That shared 16-valve engine, a de-tuned version of the long-stroke unit from the 2005-model GSX-R1000 K5 (unchanged when powering the K8 three years later), always looked like a promising start. For GSX-S use it was revised with softer cams, lighter pistons giving reduced 12.2:1 compression ratio, reshaped airbox and modified injection system plus a new exhaust system with a single, stubby silencer. With an unchanged claimed maximum of 145 PS at 10,000 revolutions per minute it makes about 40 PS less than the GSX-R unit but a few horses more than the Z1000 SX.
Like the naked GSX-S the F-bike has a twin-spar aluminium frame that is lighter than the GSX-R equivalent, according to Suzuki, and which holds a twin-sided aluminium swing-arm from the current GSX-R1000. This bike’s Kayaba suspension at both ends is mechanically unchanged from the naked GSX-S, though delivered as standard with very slightly stiffer settings thanks to a small amount of additional fork oil plus an extra turn of rear shock preload.
The new fairing and screen are fairly sharp-looking and aggressive, and add only five kilos in weight to leave the ABS-equipped GSX-S1000F respectably light, at 214 kg (so just nine kg heavier than the GSX-R1000). It certainly felt light and sporty, as I threw a leg over the seat which, at 810 mm, is the same height as those of both the GSX-R and naked GSX-S, and low enough to make the bike manageable for most riders. But the upright, wide-barred riding position, identical to the naked model’s, gave the 1000F a completely different feel from a super-sports bike’s.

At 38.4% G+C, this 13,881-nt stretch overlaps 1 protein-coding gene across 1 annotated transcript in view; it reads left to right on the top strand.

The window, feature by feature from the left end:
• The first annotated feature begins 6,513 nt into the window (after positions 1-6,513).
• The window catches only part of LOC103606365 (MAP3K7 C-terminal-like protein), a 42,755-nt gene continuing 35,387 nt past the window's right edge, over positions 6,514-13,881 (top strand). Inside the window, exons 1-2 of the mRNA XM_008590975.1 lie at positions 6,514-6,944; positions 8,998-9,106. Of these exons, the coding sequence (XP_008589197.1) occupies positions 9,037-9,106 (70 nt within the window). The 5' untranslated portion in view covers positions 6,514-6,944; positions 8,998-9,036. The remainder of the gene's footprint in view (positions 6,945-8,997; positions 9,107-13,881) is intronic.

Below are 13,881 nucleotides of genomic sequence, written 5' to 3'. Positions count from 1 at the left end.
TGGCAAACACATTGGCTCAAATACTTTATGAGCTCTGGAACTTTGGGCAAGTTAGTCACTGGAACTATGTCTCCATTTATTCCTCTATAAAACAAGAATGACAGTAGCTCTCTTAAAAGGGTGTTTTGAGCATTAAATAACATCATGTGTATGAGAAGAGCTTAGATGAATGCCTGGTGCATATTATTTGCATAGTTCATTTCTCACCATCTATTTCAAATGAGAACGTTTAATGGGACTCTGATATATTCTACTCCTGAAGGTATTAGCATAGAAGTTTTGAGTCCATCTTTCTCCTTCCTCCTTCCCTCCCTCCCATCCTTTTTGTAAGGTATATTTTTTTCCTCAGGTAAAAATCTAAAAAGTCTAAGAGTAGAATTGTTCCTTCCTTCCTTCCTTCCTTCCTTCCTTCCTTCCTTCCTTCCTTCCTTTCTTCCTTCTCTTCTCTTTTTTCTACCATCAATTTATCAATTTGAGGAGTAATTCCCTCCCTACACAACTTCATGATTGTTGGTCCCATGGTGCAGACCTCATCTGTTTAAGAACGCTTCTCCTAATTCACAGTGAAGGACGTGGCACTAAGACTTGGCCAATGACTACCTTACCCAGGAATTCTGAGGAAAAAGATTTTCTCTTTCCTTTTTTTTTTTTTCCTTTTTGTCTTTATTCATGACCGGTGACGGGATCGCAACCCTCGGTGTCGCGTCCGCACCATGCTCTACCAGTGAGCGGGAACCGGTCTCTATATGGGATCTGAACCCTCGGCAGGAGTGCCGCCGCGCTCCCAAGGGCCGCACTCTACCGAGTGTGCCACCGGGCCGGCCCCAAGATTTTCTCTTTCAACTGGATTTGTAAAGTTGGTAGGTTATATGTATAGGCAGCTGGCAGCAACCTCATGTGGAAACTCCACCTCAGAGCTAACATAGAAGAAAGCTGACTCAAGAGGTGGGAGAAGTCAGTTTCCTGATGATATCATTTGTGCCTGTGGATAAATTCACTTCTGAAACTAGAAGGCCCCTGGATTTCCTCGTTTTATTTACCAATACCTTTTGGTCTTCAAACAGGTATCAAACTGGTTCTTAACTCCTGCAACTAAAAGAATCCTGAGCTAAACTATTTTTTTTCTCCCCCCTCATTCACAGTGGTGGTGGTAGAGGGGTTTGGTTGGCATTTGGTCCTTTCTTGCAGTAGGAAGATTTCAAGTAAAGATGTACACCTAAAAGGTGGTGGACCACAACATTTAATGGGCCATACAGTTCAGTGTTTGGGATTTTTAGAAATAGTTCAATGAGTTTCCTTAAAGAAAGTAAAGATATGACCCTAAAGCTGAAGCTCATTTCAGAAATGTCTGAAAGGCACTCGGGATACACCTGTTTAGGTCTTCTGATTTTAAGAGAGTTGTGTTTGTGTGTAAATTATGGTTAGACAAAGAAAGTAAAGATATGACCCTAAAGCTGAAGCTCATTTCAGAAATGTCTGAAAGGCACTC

The F-bike’s black-anodised Renthal FatBar is a substantial 165 mm higher and 72 mm wider than a GSX-R’s clip-ons, while the foot-rests are 24 mm lower and 32 mm further forward. If you were flashing over the start line in a TT race and howling down Bray Hill at 250 km/h-plus, you’d doubtless be glad of a super-sports bike’s sleeker aerodynamics. While waiting for the lights to change at the St Ninian’s crossroads and then following Milky down the Hill at the 30 mph (48 km/h) limit, on the other hand, I was happy to be sitting bolt upright with no weight on my wrists.
The 16-valve engine was also doing its bit to make life easy, although as with the naked model it’s not quite perfectly sorted. On that first GSX-S launch in Spain I’d been surprised to find a very noticeable jerkiness in the throttle response, which was slightly awkward on the twisty, mostly slow-speed route. This was still there on the GSX-S1000FA but was less noticeable, mainly I think because the TT course is either urban, with revs and speeds very low, or more open and fast, where the bike was revving harder or in a higher gear.